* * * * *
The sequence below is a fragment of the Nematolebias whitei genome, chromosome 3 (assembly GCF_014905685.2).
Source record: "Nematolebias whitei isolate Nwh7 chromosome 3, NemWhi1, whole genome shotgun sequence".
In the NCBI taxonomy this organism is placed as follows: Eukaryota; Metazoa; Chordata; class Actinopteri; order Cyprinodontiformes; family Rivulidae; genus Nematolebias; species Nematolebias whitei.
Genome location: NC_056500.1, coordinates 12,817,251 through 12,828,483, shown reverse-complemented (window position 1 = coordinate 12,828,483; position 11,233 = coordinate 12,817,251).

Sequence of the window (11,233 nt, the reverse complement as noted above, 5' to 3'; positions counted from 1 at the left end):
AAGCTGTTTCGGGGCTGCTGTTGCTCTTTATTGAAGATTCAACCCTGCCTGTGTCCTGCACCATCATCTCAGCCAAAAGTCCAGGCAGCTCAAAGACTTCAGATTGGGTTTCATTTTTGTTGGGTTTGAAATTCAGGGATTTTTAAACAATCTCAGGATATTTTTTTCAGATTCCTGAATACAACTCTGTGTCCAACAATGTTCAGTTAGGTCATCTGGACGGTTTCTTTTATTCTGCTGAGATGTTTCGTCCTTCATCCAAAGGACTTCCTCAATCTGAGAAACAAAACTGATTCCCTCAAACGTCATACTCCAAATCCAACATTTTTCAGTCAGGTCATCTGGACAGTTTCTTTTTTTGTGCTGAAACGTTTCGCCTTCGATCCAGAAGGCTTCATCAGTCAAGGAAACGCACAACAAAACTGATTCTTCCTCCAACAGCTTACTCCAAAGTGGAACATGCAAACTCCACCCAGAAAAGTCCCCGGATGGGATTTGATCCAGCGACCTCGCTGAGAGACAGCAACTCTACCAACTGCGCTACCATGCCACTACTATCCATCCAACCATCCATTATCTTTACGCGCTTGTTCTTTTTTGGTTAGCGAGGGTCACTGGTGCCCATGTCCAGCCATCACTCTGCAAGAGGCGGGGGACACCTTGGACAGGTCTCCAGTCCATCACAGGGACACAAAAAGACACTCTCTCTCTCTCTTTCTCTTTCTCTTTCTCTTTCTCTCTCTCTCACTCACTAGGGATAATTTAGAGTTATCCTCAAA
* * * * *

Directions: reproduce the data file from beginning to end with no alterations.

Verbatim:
The sequence below is a fragment of the Nematolebias whitei genome, chromosome 3 (assembly GCF_014905685.2).
Source record: "Nematolebias whitei isolate Nwh7 chromosome 3, NemWhi1, whole genome shotgun sequence".
In the NCBI taxonomy this organism is placed as follows: Eukaryota; Metazoa; Chordata; class Actinopteri; order Cyprinodontiformes; family Rivulidae; genus Nematolebias; species Nematolebias whitei.
Genome location: NC_056500.1, coordinates 12,817,251 through 12,828,483, shown reverse-complemented (window position 1 = coordinate 12,828,483; position 11,233 = coordinate 12,817,251).

Sequence of the window (11,233 nt, the reverse complement as noted above, 5' to 3'; positions counted from 1 at the left end):
AAGCTGTTTCGGGGCTGCTGTTGCTCTTTATTGAAGATTCAACCCTGCCTGTGTCCTGCACCATCATCTCAGCCAAAAGTCCAGGCAGCTCAAAGACTTCAGATTGGGTTTCATTTTTGTTGGGTTTGAAATTCAGGGATTTTTAAACAATCTCAGGATATTTTTTTCAGATTCCTGAATACAACTCTGTGTCCAACAATGTTCAGTTAGGTCATCTGGACGGTTTCTTTTATTCTGCTGAGATGTTTCGTCCTTCATCCAAAGGACTTCCTCAATCTGAGAAACAAAACTGATTCCCTCAAACGTCATACTCCAAATCCAACATTTTTCAGTCAGGTCATCTGGACAGTTTCTTTTTTTGTGCTGAAACGTTTCGCCTTCGATCCAGAAGGCTTCATCAGTCAAGGAAACGCACAACAAAACTGATTCTTCCTCCAACAGCTTACTCCAAAGTGGAACATGCAAACTCCACCCAGAAAAGTCCCCGGATGGGATTTGATCCAGCGACCTCGCTGAGAGACAGCAACTCTACCAACTGCGCTACCATGCCACTACTATCCATCCAACCATCCATTATCTTTACGCGCTTGTTCTTTTTTGGTTAGCGAGGGTCACTGGTGCCCATGTCCAGCCATCACTCTGCAAGAGGCGGGGGACACCTTGGACAGGTCTCCAGTCCATCACAGGGACACAAAAAGACACTCTCTCTCTCTCTTTCTCTTTCTCTTTCTCTTTCTCTCTCTCTCACTCACTAGGGATAATTTAGAGTTATCCTCAAA